He experimentally switched off the bread in Chile when it looked like the socialists were getting in. Americans equate socialism to communism, and communism is bad, so as soon as the socialist government came in under Allende, they switched off the wheat. Had a little trial in food control, and it worked; Allende was brought down by bread riots. And they got Pinochet and repression, 40,000 people tortured and shot. Some of you may know about it and some may have experienced it. They tried it in Australia, but our army refused to fire on us. That’s what saved us. But they did get rid of our government. Interesting, isn’t it?
Permaculture was born in reaction to this mess. It subsumes organic agriculture. We just assume that we will grow food cleanly. It doesn’t use sprays or hormones, or all these things. It’s an eerie thing that all the books on permaculture up to 1970 were on gardening tips – plant your beans six inches apart, etc. Every book on permaculture was on gardening tips. There was no design. When I realised that in the late 60s, the hair went up on the back of my head. Nobody told farmers how to design for eliminating bad effects of climate and wind. You can take out wind, you can take out frost, by correct planting. And nothing was related to anything else. We didn’t have any books on the design of agricultural systems. I wrote the first one in 1978. There were no precursors. There was a little book on design in landscape by PA Yeomans in Australia, on water design in landscape. There were no other books on design.
Dimension was recently added to design by Masanobu Fukuoka in Japan. He collapsed time. He planted his crop into the remains of the preceding crop, so he didn’t have to crop, plough, reseed, start another crop. So he was able to get many crops more. That’s the last word issued on design. There may be other dimensions to design yet to come. Now that we have started the process of issuing books on design, there will be smarter people among our students than we are, and if there are not, they are pretty, damn silly. So permaculture is a book on design. I think most people in the media think it is a book on gardening. It is a very sad, backward step, indeed. If I get on talkback radio, nobody asks me serious questions, they ask me why their lemon tree’s leaves are going yellow. We know why that is; they planted it in a boggy place or they don’t give it enough urine. So there’s a way out: lift it up and piss on it.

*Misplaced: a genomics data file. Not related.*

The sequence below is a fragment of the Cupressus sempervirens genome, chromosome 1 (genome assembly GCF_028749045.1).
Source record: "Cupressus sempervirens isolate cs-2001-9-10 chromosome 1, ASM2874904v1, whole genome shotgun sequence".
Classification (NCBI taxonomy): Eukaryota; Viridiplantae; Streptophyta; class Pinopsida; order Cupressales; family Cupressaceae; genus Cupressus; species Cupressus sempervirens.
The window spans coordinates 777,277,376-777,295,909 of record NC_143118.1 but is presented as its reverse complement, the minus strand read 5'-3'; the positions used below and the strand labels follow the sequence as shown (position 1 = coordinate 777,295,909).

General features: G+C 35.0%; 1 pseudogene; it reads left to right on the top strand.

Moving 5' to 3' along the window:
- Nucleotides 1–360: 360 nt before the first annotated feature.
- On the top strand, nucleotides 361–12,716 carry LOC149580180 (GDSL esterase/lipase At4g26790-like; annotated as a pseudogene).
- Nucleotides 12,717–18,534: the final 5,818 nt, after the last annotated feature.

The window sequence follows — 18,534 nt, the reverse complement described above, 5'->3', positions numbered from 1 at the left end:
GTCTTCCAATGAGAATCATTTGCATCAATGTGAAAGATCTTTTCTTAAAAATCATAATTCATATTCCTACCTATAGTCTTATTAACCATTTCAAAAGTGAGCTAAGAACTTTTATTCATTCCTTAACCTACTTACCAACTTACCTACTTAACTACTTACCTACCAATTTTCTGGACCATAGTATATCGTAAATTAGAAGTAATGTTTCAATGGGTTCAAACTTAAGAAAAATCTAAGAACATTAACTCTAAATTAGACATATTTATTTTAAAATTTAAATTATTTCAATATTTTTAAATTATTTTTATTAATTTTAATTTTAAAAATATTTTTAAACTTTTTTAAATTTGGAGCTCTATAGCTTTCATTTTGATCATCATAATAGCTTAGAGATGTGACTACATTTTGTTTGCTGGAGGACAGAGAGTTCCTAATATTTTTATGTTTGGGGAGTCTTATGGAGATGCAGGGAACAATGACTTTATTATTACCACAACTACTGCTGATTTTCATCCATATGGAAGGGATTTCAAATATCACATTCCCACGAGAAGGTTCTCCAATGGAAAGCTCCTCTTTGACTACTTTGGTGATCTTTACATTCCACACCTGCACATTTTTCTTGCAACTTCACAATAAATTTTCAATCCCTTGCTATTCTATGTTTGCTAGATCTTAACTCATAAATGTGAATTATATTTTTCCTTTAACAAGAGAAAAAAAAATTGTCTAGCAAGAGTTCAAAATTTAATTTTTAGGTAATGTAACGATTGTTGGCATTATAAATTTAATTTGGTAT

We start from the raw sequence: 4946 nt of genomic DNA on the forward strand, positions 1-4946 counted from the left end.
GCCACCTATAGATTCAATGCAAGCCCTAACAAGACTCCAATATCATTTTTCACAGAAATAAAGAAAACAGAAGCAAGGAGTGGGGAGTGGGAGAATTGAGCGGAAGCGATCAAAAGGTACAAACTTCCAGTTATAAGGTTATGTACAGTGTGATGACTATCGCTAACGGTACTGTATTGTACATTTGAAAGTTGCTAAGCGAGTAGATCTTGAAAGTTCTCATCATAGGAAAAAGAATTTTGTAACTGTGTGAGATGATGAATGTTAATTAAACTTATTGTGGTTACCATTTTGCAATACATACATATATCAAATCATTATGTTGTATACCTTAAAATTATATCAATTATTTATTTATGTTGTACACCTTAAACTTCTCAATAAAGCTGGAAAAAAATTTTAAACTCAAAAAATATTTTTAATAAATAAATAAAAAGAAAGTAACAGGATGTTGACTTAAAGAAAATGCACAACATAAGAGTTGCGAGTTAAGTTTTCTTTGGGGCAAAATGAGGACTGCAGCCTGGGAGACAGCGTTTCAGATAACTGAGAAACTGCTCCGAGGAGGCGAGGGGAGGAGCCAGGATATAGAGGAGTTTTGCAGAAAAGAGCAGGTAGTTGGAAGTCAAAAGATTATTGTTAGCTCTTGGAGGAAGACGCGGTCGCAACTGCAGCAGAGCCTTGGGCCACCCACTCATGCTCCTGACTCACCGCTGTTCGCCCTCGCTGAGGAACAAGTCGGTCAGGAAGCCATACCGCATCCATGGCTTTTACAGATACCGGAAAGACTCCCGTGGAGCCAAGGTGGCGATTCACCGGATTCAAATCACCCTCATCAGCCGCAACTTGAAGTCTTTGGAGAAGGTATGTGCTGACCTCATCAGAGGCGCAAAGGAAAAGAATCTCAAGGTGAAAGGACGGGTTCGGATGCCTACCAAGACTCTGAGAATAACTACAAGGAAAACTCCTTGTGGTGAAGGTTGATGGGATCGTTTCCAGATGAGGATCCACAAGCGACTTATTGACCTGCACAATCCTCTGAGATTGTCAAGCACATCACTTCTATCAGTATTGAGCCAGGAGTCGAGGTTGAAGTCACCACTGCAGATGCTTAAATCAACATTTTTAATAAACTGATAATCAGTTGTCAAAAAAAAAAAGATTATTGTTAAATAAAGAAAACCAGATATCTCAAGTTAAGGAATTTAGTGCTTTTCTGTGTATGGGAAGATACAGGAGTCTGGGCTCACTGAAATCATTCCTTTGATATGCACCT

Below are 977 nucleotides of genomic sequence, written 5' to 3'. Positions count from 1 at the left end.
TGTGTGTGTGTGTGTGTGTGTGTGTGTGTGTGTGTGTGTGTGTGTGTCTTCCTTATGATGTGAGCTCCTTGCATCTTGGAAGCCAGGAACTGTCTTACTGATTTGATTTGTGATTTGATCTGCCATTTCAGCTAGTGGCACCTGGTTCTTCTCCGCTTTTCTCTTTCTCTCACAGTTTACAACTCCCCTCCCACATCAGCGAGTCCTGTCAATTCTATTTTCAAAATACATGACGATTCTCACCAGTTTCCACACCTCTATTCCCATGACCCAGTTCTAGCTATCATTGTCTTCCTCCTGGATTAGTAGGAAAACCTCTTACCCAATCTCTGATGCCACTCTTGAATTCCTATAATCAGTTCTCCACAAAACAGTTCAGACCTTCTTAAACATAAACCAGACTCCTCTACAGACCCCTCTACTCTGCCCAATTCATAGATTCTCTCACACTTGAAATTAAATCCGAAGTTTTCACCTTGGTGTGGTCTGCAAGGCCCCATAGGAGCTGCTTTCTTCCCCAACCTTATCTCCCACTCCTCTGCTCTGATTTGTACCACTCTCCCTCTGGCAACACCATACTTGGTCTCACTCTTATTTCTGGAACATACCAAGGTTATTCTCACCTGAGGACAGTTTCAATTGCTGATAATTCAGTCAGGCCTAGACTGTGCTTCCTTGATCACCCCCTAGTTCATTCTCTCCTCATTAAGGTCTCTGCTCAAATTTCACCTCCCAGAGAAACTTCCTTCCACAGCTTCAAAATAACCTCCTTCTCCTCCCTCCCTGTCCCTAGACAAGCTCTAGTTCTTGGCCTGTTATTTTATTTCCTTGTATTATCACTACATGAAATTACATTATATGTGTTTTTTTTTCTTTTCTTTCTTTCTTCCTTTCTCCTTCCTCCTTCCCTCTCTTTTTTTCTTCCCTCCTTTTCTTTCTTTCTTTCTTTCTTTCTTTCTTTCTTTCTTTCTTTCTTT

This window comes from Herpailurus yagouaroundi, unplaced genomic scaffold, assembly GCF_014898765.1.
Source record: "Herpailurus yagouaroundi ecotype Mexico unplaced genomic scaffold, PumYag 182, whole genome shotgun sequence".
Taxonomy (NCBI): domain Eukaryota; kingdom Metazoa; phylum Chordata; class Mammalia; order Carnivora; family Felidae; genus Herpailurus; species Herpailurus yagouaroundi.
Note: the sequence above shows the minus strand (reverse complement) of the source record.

That’s what permaculture is about: very common sense. It is in response to changes in the rational economic control system which has been imposed, more and more upon us. It is an attempt to return to systems of small gardens. In some countries gardens produce 90% of the food. It is true in Russia. Agriculture produces very little food. It does the most destruction, it has the most land, it doesn’t produce much food that people actually eat. Gardens do. So if you can increase your gardens, you can get rid of agriculture. I think, in the near future, it should be a banned activity.
Agriculture is the most destructive activity on the face of the earth. It is responsible for poisoning sixty percent of our water supplies, and ruining most of our landscape. Mining is a minor activity compared to agriculture, when it comes to soil destruction. We can’t lose much more soil in Australia. If you look at the number of acres of land available per head, plotted over the last century, it’s in steep decline. We hardly have any land left on which to grow food. In the coming year, we are 45 days short of food. So you are running into real problems. The more soil scientists we have trained, the more land we have lost. I had a soil scientist the other day say she couldn’t get a job. I said, “You’ve saved hundreds of acres from erosion.”
If you don’t know what permaculture is now, you will have to ask somebody. It’s a design of systems with which we can live.